Thursday, February 12, 2009

Fife coastal walk: 4

It was snowing hard in Edinburgh as I caught the bus for Anstruther and part 4 of this saga. Almost miserable enough for me to decide not to go, but I persevered, and am glad I did. Anstruther looked picturesque in the sun, and there were fine views across the Forth to the snow-covered Pentlands. I really ought to go to the fishery museum sometime, but onwards!

Islands and hills dominated the view for a while, what with the Isle of May being close by, and the Bass rock and Berwick Law defining the southern shore. The last cute fishing village on this walk is Crail, which has a harbour partially built by Robert Stevenson.

A pill box near Fife Ness was so neat inside that it looked as though somebody had put it up a few years ago. They must have had a good batch of concrete in 1940. The northerly firing slit commanded a view over a golf course, and I indulged myself for a few minutes with fantasies of mowing down golfers on the 16th green with a Bren gun.

If, like me, you think of the map of Fife as being like a Scottie dog seen in profile, then Fife Ness is the tip of the dog's nose. It's certainly cold and wet. The view across the Firth of Forth rotates out of sight, and you have a new vista out to sea, with the snow-covered hills of Angus ahead.

Just past the Ness itself is a flat area of rock with some concentric circles on it. This is where Robert Stevenson knocked up the light for the North Carr Rocks before deploying it. So we're back at industrial archaeology.

Having rounded Fife Ness, you are on the "golf coast", God help you. As you may have guessed, I detest the game and everything to do with it. I therefore found the next couple of miles very trying, as they skirt a course, and are prefaced by a sign that tartly requests you to walk on the shore and not on their course, and specifically not to visit Constantine's cave. This cave is where tradition suggests that Constantine I was killed in 874, while trying to repel a Danish invasion. Or maybe he wasn't. Anyway, the cave lies all of five meters from the shore, and dangerous subversive that I am, I took a picture.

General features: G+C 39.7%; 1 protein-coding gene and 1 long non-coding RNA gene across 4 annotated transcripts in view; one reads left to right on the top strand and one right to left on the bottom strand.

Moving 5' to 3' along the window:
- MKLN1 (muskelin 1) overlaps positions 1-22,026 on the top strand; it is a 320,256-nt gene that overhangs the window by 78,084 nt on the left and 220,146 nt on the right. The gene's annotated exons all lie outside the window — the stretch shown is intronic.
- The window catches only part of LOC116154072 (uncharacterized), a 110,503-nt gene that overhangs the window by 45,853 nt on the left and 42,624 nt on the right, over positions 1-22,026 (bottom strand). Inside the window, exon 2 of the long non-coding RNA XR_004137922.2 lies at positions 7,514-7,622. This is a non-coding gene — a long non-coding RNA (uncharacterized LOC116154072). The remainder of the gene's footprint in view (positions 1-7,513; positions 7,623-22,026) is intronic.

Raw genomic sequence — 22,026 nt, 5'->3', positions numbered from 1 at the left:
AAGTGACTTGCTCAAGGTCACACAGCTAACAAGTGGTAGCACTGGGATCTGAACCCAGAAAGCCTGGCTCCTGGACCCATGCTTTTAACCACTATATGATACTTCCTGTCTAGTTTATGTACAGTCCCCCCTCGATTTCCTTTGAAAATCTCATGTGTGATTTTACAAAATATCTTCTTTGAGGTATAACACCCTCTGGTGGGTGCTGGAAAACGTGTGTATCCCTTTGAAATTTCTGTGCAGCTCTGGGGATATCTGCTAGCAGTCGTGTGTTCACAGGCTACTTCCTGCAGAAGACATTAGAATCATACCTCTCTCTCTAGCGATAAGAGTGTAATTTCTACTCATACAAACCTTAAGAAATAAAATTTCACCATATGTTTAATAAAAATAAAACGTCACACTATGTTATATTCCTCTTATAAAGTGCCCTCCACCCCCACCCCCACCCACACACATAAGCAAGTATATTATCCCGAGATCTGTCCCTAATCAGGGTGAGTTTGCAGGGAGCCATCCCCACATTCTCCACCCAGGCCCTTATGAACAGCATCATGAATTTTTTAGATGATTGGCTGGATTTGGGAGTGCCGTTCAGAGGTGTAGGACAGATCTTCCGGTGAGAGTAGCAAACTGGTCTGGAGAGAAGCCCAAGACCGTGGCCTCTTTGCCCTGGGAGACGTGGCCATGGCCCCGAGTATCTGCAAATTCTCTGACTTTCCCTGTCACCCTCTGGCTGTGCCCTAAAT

The light was getting rather lovely by about 3 o'clock or so, and it was tempting to keep going and soak up the views. However a local bus to St Andrews from Kingsbarns looked like a good deal, and I took some pictures while waiting. It felt very cold once I had stopped for a while—amazing how a good walk warms you up.

Monday, February 02, 2009

Fife coastal walk: 3

Episode three of this wee adventure rapidly developed its own character. I rejoined the route at Leven, next to the disused power station, but turning to the left and walking along the beach soon left industrial Fife behind. Largo Law beckoned in front of me.

Although the day was dry and fairly clear, there was a strong wind off the sea, so I had to wear a lot of fleece and keep moving. I did manage to take a lot of pictures though. I'm really pleased with my new(ish) camera−it lets me do a lot of things that I couldn't before, including taking hand-held shots on windy beaches without much camera shake.

Largo is famous as the birthplace of Alexander Selkirk, the historical figure on whom Robinson Crusoe was based. Here's a statue of him.

After Largo, there was another fine beach, over which the wind whistled unhindered. The flat openness probably also explains various Second World War defences that are found there. There are lots of tank traps (concrete cubes) in a line along the beach, and a few concrete pill-boxes with a field of fire to the sides in case Jerry managed to land and get past the cubes.

After skirting a drift of caravans at Shell Bay, I wandered up my first bit of cliff of the day, showing that I was now in the East Neuk. I already knew that there was a Klettersteig along the base of the cliffs here, but it didn't seem like the day to try it. Instead I walked along the headland, passing some former gun emplacements as I went.

After pausing for some overpriced food in Elie, I followed the now rather rocky coast to some classic fishing villages. St Monans church is mediaeval and very close to the sea. The path in front of the church takes you within splashing distance.

Days are lengthening a little now, so I managed to keep going until Anstruther at 4.30, where I was nicely in time for my bus home. Passing back in the gathering dusk through the places I had just walked through, I could still see the waves beating on the shore.

Sunday, February 01, 2009

The origins of Tetris?

I know, I should get out more often.